A call on tele-density

Updated on: May 07, 2011
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Operators in India add more than 20 million mobile connections every month. That is great news. But it is pertinent to put things in perspective as far as the real wireless tele-density in the country is concerned to know how many distinct individuals actually have mobile connections.

Data from the telecom regulator (TRAI), as of March 2011, indicate that there are 811.6 million wireless ‘subscribers' in the country. That translates to a tele-density of close to 68 per cent. But the TRAI adds in its note that only 573.9 million subscribers are ‘active' ones; that is, those that recharge their accounts periodically and are not disconnected from the system. This would bring the mobile tele-density to less than 48 per cent which means that only a little over 70 per cent of all subscribers are active.

Capturing multiplicity

All the data is captured in an electronic register called the VLR (visitor location register) that is part of every mobile operator's network. The TRAI defines VLR as “a temporary database of the subscribers who have roamed into the particular area, which it serves. Each base station in the network is served by exactly one VLR; hence a subscriber cannot be present in more than one VLR at a time”.

One of the main reasons attributed for this anomaly is the phenomenon of multiple-SIM card usage. This means that subscribers buy multiple connections and stay active with only one operator most of the time. So one subscriber may be part of several operators' subscriber base, but may be the active user of only one. With seven-eight new operators coming on board over the last couple of years, and the low-tariff regime that was ushered as competition intensified, allowed subscribers take and discard connections quite easily.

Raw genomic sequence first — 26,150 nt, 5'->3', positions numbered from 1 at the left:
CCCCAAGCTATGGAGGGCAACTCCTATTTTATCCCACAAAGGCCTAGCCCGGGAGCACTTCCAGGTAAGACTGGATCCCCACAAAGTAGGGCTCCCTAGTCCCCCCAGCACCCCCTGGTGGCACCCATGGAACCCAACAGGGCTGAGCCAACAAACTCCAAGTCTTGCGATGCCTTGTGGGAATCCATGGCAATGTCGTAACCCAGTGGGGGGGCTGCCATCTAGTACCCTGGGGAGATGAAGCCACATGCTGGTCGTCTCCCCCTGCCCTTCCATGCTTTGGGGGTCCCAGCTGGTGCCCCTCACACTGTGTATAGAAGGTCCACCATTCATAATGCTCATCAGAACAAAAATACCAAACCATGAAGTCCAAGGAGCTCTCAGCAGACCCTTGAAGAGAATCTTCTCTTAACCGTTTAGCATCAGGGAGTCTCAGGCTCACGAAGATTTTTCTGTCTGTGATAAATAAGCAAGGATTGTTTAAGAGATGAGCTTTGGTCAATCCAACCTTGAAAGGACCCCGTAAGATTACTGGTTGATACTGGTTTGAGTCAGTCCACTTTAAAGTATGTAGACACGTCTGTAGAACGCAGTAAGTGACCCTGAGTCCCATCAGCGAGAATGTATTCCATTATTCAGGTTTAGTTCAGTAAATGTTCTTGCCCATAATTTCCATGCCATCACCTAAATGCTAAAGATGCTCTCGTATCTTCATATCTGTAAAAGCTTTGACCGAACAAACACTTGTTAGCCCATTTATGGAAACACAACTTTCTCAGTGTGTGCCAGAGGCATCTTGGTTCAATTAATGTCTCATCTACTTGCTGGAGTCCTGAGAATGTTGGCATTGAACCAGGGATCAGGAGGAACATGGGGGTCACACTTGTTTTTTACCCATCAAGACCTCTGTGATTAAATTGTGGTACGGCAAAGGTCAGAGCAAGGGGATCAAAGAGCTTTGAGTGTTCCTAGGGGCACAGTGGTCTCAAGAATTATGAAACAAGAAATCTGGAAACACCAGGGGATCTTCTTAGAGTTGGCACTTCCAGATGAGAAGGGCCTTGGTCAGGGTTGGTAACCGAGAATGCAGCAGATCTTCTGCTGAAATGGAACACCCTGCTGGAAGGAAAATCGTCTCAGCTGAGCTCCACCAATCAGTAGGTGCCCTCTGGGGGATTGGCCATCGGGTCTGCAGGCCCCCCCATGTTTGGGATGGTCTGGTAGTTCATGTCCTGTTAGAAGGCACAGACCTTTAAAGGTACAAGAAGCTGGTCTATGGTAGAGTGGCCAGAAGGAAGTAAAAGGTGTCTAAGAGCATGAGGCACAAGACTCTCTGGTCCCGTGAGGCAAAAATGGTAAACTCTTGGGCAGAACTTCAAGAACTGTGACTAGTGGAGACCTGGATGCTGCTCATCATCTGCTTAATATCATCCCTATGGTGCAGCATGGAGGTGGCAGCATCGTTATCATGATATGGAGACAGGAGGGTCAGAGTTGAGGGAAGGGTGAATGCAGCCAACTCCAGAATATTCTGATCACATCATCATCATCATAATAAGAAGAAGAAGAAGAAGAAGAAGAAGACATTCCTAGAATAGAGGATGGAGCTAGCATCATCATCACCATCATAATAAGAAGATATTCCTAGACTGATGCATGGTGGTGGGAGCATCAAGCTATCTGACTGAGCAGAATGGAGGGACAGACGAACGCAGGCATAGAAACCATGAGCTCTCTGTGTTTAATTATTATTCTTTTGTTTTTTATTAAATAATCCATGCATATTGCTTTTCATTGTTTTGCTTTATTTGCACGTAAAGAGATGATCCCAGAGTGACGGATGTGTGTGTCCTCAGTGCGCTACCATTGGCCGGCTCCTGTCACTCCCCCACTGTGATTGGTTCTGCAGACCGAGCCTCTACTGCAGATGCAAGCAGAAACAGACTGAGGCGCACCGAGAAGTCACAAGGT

There is also the rising phenomenon of dual-SIM phone usage. Indian mobile phone manufacturers such as Micromax and Karbon Mobile as well as many international ones such as Samsung have been able to offer dual-SIM phones at cheap rates. Voice and Data, in a recent report, indicates that more than one-third of handsets sold in the quarter ended December 2010 was a dual- or triple-SIM slot phone, as compared to less than one in hundred in the quarter ended March 2009. It appears, therefore, that the phenomenon of ‘active' subscribers being much lower than total subscribers could be due to a combination of the above factors.

Operator level granularity

The TRAI has also released data pertaining to active subscribers as a proportion of their total subscribers. More than 90 per cent of Bharti Airtel and Idea Cellular's subscribers are active, while Vodafone (79.5 per cent) and RCom (64.1 per cent) have a lower proportion of active subscribers.

BSNL, Aircel and Tata Teleservices have only a little over half their subscribers as active ones, going by data from their respective VLRs. New operators such as Etisalat, Uninor, Videocon and Sistema Shyam have fared poorly on this count with only 30-50 per cent of their base being active, indicating that the larger operators continue to command consistent usage from subscribers. It remains to be seen if the phenomenon persist after the much-touted consolidation in the operators space happens and the tariff war peaks out.

Published on May 07, 2011

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